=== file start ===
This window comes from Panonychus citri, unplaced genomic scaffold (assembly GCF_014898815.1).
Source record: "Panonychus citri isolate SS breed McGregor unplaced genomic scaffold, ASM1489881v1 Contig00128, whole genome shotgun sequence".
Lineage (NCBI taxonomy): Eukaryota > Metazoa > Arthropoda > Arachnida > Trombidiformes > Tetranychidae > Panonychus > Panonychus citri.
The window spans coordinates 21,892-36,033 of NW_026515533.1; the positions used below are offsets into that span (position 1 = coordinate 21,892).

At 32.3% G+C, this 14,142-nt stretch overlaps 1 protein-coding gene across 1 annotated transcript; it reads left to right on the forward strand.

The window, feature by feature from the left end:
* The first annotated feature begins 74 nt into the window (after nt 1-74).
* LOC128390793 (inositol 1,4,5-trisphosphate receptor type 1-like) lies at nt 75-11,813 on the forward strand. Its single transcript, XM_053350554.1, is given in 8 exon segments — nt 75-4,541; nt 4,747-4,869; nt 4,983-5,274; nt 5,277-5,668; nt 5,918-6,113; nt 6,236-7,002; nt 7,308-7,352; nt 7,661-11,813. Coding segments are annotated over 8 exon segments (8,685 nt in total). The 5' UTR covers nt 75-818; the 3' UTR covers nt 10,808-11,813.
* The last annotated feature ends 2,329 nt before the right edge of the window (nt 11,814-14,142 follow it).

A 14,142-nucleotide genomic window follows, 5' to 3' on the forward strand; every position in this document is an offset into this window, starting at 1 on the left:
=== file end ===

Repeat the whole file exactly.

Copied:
This window comes from Panonychus citri, unplaced genomic scaffold (assembly GCF_014898815.1).
Source record: "Panonychus citri isolate SS breed McGregor unplaced genomic scaffold, ASM1489881v1 Contig00128, whole genome shotgun sequence".
Lineage (NCBI taxonomy): Eukaryota > Metazoa > Arthropoda > Arachnida > Trombidiformes > Tetranychidae > Panonychus > Panonychus citri.
The window spans coordinates 21,892-36,033 of NW_026515533.1; the positions used below are offsets into that span (position 1 = coordinate 21,892).

At 32.3% G+C, this 14,142-nt stretch overlaps 1 protein-coding gene across 1 annotated transcript; it reads left to right on the forward strand.

The window, feature by feature from the left end:
* The first annotated feature begins 74 nt into the window (after nt 1-74).
* LOC128390793 (inositol 1,4,5-trisphosphate receptor type 1-like) lies at nt 75-11,813 on the forward strand. Its single transcript, XM_053350554.1, is given in 8 exon segments — nt 75-4,541; nt 4,747-4,869; nt 4,983-5,274; nt 5,277-5,668; nt 5,918-6,113; nt 6,236-7,002; nt 7,308-7,352; nt 7,661-11,813. Coding segments are annotated over 8 exon segments (8,685 nt in total). The 5' UTR covers nt 75-818; the 3' UTR covers nt 10,808-11,813.
* The last annotated feature ends 2,329 nt before the right edge of the window (nt 11,814-14,142 follow it).

A 14,142-nucleotide genomic window follows, 5' to 3' on the forward strand; every position in this document is an offset into this window, starting at 1 on the left: